This is the minimum level of cover which covers your civil liability (involuntary damage inflicted on a third party) as well as the accommodation in the event of damage due to water damage, fire or explosion. This formula allows tenants to fulfil their insurance obligation but will not cover their property.
Option n°2: take out an extended multi-risk home insurance policy ("Esprit en paix" formula at Luko).
This formula allows you to be protected for all claims under the Legal Minimum formula, but also in the event of theft and vandalism in particular. You are also covered for locksmithing costs if your keys are lost or stolen and includes assistance and re-housing services if your home is no longer habitable. Please note: additional coverage may vary from one insurer to another.
Why choose Luko?
Luko is the ethical, simple and fast insurance you have always dreamed of:
- Easy subscription in 2 minutes entirely online
- Reimbursement twice as fast as the average insurance company thanks to our digital tools such as video expertise.
- 15% to 25% savings on average compared to other insurance policies with equivalent guarantees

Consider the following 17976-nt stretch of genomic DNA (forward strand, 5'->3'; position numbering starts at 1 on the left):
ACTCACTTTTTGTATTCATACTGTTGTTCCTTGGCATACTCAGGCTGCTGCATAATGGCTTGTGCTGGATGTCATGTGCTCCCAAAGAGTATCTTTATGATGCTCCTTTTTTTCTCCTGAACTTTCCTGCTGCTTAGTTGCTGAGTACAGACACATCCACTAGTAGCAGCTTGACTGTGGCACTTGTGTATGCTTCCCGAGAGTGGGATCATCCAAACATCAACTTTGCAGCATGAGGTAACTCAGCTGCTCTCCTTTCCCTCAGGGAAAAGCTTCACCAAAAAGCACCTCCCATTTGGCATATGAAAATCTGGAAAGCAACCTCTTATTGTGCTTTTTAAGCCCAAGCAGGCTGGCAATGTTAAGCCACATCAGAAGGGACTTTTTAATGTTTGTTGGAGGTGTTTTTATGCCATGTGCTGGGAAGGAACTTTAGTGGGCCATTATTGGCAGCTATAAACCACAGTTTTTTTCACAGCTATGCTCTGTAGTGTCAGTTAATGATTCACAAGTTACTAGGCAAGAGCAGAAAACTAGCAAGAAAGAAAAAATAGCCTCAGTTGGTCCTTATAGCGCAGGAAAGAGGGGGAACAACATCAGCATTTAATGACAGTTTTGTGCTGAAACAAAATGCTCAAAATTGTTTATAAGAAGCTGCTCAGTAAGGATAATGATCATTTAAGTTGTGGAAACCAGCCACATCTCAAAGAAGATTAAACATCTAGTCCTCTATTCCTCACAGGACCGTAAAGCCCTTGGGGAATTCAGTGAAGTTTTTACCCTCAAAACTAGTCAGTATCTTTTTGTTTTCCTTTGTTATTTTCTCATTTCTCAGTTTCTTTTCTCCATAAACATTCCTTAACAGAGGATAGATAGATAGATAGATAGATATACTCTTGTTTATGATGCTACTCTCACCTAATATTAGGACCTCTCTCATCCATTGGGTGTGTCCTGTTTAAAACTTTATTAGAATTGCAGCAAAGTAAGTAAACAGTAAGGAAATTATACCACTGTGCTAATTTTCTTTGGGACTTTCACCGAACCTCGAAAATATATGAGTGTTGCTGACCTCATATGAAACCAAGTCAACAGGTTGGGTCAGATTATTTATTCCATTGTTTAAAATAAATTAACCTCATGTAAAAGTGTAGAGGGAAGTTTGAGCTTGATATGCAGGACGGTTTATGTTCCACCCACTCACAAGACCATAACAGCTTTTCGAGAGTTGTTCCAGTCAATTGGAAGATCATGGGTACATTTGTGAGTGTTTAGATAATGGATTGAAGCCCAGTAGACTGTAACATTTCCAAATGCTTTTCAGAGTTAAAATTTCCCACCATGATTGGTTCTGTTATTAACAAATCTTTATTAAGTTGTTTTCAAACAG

- No annual increase in 2019, 2020 nor 2021 to reward customer loyalty
- Available and reactive customer service, every day, including evenings and weekends.
- Prompt termination without obligation or notice
- No insurer-insurer conflict of interest as the contributions not used to reimburse claims are paid to charities at the end of the year.
You have a hitch?
The right reflexes to prevent disasters
Home insurance gives you peace of mind in the event of an unforeseen problem. Nevertheless, we would all prefer to avoid having to call our insurance company one day. Prevention is better than cure! Here is a short list of things you can do on a daily basis to maintain and protect your home:
- Have your roof regularly maintained: in a house, the roof is exposed to a lot of bad weather, which increases the risk of infiltration in case of bad maintenance.
- Monitor the condition of your pipes and change the joints if you spot a drip, even a slight one.
- At windows, occasionally check the condition of the joints so that you can replace them before risking infiltration.
- All heating equipment (water heaters, radiators, boilers) need to be vented regularly (a boiler should be serviced by a professional plumber).
- Check from time to time that your fire alarm is functional, as well as your safety device if you have one.
- If you are lucky enough to have a garden, prune your trees every year and bring your swimming pool up to standard, especially if you have a heating system or if you have small children.